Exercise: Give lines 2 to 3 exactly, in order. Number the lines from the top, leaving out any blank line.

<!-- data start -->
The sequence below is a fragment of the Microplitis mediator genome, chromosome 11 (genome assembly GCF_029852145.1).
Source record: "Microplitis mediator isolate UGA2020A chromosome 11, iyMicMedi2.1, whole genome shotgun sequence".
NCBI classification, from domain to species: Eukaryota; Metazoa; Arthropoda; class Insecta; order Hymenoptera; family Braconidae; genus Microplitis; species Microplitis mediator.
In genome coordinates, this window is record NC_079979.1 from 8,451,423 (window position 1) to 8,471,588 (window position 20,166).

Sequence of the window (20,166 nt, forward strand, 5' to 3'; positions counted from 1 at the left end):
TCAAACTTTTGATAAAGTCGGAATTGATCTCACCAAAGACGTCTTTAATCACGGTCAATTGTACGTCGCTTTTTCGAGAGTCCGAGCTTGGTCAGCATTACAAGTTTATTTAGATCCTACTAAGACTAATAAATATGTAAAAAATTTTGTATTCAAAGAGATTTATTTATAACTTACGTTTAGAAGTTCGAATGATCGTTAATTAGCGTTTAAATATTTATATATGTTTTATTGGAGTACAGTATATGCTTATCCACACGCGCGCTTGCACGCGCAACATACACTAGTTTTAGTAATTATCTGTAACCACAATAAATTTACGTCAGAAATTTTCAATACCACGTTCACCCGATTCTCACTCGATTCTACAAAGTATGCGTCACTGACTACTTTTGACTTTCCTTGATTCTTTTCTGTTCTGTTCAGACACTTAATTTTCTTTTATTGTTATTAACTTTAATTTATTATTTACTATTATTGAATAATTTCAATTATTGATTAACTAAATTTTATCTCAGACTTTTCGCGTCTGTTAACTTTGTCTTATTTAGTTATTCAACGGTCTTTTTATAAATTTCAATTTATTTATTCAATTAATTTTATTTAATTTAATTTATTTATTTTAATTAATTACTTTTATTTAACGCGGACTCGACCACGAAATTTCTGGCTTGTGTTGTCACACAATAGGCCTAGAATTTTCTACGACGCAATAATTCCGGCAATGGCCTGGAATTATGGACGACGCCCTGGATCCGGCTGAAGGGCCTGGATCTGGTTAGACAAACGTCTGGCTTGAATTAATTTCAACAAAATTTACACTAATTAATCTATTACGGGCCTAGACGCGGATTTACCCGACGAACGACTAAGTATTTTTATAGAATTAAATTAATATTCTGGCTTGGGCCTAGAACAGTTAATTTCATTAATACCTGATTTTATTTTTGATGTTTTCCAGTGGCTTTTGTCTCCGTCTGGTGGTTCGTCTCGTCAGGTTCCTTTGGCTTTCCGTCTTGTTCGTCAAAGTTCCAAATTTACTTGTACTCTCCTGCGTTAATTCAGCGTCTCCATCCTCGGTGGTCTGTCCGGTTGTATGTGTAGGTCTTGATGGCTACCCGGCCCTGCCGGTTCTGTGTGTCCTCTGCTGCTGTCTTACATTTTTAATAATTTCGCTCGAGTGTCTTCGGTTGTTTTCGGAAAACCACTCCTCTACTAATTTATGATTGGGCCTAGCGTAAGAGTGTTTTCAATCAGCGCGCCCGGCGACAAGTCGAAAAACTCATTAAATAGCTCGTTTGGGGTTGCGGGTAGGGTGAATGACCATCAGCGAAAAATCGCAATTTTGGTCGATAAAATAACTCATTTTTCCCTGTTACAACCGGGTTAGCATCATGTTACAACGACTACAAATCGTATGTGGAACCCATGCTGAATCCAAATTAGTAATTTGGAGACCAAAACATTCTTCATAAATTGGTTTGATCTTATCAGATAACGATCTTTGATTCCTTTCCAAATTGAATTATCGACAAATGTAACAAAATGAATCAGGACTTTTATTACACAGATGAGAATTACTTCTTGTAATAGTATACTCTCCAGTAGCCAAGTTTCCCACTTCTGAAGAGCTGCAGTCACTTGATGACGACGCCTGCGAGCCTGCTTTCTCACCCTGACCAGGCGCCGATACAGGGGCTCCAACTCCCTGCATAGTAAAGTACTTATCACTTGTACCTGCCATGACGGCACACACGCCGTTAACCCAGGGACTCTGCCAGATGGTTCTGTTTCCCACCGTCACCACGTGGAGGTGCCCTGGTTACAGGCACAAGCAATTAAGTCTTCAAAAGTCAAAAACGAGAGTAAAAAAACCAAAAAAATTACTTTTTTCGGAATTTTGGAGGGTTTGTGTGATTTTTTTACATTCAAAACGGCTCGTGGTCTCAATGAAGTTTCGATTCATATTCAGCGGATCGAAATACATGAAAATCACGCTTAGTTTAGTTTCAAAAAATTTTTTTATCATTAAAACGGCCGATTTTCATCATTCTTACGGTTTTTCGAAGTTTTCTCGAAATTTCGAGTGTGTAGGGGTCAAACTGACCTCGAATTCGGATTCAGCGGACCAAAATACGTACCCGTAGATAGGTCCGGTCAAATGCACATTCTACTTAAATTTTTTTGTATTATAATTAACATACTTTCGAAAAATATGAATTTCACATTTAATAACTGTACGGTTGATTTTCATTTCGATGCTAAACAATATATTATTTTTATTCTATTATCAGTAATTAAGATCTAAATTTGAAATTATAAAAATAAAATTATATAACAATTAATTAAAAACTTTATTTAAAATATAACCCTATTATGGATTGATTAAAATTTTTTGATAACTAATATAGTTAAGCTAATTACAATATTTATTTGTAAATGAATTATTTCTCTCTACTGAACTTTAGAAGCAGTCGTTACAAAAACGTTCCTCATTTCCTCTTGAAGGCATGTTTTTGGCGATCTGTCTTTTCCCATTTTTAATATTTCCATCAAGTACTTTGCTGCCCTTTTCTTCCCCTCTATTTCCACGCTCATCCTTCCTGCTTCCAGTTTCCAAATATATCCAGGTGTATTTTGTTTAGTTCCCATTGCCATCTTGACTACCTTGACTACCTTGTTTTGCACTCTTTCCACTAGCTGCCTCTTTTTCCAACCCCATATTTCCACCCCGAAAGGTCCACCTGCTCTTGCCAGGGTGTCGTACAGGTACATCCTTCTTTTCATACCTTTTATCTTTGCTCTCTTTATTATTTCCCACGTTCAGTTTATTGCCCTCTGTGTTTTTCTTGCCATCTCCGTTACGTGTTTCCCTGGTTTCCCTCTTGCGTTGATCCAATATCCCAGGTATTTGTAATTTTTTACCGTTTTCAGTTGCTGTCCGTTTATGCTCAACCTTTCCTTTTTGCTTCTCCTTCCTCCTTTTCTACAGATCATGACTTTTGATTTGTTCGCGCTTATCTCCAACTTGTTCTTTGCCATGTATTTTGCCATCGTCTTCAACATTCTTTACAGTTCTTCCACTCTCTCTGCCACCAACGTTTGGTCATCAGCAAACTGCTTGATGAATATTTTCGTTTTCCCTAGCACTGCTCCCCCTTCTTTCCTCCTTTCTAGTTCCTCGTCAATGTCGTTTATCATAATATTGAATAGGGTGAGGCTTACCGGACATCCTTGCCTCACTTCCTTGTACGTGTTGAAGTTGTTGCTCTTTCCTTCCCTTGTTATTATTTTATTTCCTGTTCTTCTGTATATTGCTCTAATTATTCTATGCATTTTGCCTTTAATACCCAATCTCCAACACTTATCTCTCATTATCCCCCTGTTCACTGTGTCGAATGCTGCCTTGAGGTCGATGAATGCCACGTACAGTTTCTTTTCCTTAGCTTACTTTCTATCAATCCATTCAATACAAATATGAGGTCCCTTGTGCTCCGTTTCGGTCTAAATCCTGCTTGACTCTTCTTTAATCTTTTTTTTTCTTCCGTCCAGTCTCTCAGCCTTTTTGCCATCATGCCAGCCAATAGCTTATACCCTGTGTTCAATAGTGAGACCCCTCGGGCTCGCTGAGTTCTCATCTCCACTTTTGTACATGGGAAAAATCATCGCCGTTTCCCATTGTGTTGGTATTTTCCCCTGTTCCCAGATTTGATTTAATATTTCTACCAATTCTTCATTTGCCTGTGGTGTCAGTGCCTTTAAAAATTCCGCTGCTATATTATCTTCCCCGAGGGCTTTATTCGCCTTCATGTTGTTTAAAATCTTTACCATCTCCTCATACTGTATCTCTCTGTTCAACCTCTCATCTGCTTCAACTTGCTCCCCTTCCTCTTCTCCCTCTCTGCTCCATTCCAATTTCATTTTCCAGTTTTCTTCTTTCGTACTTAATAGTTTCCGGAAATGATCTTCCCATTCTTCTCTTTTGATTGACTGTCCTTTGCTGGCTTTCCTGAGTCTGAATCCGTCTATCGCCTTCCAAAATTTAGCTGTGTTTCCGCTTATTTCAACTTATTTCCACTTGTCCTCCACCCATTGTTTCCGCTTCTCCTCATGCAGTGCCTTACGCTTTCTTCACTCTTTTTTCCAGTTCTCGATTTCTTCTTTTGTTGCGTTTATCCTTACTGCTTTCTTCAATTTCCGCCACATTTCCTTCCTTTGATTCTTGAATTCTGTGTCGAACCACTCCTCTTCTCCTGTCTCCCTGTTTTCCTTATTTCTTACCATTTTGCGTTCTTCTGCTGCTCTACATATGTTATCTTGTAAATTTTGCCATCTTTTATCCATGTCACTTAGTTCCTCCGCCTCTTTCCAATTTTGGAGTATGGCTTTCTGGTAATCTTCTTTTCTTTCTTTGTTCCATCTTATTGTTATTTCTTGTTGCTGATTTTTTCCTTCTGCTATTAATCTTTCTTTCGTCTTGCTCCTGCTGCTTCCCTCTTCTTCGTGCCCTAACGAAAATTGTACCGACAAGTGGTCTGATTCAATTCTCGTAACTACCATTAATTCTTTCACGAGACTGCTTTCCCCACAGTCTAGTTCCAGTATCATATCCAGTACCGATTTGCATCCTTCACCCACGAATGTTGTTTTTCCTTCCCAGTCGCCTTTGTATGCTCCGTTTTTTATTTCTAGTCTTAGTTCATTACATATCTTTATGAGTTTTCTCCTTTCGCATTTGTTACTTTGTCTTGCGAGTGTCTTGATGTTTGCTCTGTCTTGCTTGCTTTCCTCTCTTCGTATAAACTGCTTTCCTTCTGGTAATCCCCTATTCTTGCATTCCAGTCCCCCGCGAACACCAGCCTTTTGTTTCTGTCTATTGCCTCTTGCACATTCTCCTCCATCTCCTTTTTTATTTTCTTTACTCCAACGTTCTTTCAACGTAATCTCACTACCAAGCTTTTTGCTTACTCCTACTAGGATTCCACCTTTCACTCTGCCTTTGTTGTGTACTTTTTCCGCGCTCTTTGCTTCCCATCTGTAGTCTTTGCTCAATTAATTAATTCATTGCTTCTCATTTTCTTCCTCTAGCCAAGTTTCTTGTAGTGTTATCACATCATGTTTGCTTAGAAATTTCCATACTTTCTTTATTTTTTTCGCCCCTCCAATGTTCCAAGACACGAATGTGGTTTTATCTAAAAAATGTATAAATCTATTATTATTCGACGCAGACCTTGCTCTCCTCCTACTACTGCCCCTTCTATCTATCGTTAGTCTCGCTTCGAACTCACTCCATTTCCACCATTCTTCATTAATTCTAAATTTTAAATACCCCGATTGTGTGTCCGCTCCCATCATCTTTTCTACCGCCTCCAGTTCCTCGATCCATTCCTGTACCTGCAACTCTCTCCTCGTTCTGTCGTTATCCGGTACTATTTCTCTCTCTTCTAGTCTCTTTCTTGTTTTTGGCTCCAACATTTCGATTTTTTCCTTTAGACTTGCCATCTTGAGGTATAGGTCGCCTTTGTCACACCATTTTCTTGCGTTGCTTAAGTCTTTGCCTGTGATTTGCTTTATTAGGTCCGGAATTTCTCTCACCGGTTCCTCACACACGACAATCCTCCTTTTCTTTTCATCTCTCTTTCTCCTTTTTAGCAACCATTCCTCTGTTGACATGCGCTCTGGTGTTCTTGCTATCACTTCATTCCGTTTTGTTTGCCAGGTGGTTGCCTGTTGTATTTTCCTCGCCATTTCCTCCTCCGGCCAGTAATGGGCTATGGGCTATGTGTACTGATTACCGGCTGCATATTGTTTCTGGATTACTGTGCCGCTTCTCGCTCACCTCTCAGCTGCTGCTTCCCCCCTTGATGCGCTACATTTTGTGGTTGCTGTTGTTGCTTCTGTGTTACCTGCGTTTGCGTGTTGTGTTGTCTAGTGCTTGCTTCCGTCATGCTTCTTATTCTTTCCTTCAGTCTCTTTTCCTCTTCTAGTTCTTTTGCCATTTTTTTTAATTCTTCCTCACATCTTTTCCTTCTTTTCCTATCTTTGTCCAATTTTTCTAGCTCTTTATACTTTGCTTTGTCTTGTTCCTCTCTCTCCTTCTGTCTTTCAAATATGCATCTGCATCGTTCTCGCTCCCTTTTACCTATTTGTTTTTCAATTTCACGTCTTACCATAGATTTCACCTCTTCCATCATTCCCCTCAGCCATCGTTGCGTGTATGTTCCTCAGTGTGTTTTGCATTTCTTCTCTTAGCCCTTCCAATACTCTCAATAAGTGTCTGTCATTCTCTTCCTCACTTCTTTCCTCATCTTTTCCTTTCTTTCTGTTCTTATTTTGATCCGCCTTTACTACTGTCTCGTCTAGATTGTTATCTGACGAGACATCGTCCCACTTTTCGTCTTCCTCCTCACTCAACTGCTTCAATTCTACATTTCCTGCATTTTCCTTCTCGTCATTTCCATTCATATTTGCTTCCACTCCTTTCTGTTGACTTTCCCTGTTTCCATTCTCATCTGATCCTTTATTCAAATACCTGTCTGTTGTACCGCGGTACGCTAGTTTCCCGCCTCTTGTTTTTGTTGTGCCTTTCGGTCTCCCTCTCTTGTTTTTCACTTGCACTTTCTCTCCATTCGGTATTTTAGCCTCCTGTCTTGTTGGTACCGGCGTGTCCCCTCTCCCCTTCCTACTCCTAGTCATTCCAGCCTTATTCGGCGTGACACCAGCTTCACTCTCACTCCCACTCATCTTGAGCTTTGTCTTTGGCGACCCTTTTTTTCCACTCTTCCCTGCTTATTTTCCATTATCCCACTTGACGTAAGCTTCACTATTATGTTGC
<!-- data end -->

Source record: "Microplitis mediator isolate UGA2020A chromosome 11, iyMicMedi2.1, whole genome shotgun sequence".
NCBI classification, from domain to species: Eukaryota; Metazoa; Arthropoda; class Insecta; order Hymenoptera; family Braconidae; genus Microplitis; species Microplitis mediator.